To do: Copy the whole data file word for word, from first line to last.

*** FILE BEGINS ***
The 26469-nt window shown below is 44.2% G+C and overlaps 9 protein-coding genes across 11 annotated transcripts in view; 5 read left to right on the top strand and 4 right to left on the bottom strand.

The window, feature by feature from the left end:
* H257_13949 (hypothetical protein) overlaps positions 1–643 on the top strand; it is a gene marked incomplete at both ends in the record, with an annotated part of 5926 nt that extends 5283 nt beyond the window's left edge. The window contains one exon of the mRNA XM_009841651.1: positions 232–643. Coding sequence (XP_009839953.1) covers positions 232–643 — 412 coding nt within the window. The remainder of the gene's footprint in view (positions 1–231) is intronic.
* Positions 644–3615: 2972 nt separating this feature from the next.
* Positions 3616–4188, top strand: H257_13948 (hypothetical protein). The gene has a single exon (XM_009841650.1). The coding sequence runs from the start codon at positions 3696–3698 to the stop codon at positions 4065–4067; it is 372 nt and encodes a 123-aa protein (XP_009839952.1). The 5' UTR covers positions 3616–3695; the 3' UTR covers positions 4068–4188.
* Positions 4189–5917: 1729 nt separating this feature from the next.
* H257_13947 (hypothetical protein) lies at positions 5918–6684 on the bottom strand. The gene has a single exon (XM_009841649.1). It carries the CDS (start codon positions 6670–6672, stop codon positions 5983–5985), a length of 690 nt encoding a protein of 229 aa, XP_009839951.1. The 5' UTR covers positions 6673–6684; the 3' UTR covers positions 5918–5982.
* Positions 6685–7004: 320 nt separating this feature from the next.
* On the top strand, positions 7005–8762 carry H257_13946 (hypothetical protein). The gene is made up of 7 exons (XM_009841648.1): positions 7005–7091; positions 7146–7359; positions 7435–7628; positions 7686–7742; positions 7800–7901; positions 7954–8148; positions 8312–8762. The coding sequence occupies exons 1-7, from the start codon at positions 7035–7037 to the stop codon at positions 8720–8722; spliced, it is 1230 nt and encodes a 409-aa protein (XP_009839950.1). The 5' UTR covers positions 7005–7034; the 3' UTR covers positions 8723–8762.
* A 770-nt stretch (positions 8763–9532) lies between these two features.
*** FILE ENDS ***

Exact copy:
The 26469-nt window shown below is 44.2% G+C and overlaps 9 protein-coding genes across 11 annotated transcripts in view; 5 read left to right on the top strand and 4 right to left on the bottom strand.

The window, feature by feature from the left end:
* H257_13949 (hypothetical protein) overlaps positions 1–643 on the top strand; it is a gene marked incomplete at both ends in the record, with an annotated part of 5926 nt that extends 5283 nt beyond the window's left edge. The window contains one exon of the mRNA XM_009841651.1: positions 232–643. Coding sequence (XP_009839953.1) covers positions 232–643 — 412 coding nt within the window. The remainder of the gene's footprint in view (positions 1–231) is intronic.
* Positions 644–3615: 2972 nt separating this feature from the next.
* Positions 3616–4188, top strand: H257_13948 (hypothetical protein). The gene has a single exon (XM_009841650.1). The coding sequence runs from the start codon at positions 3696–3698 to the stop codon at positions 4065–4067; it is 372 nt and encodes a 123-aa protein (XP_009839952.1). The 5' UTR covers positions 3616–3695; the 3' UTR covers positions 4068–4188.
* Positions 4189–5917: 1729 nt separating this feature from the next.
* H257_13947 (hypothetical protein) lies at positions 5918–6684 on the bottom strand. The gene has a single exon (XM_009841649.1). It carries the CDS (start codon positions 6670–6672, stop codon positions 5983–5985), a length of 690 nt encoding a protein of 229 aa, XP_009839951.1. The 5' UTR covers positions 6673–6684; the 3' UTR covers positions 5918–5982.
* Positions 6685–7004: 320 nt separating this feature from the next.
* On the top strand, positions 7005–8762 carry H257_13946 (hypothetical protein). The gene is made up of 7 exons (XM_009841648.1): positions 7005–7091; positions 7146–7359; positions 7435–7628; positions 7686–7742; positions 7800–7901; positions 7954–8148; positions 8312–8762. The coding sequence occupies exons 1-7, from the start codon at positions 7035–7037 to the stop codon at positions 8720–8722; spliced, it is 1230 nt and encodes a 409-aa protein (XP_009839950.1). The 5' UTR covers positions 7005–7034; the 3' UTR covers positions 8723–8762.
* A 770-nt stretch (positions 8763–9532) lies between these two features.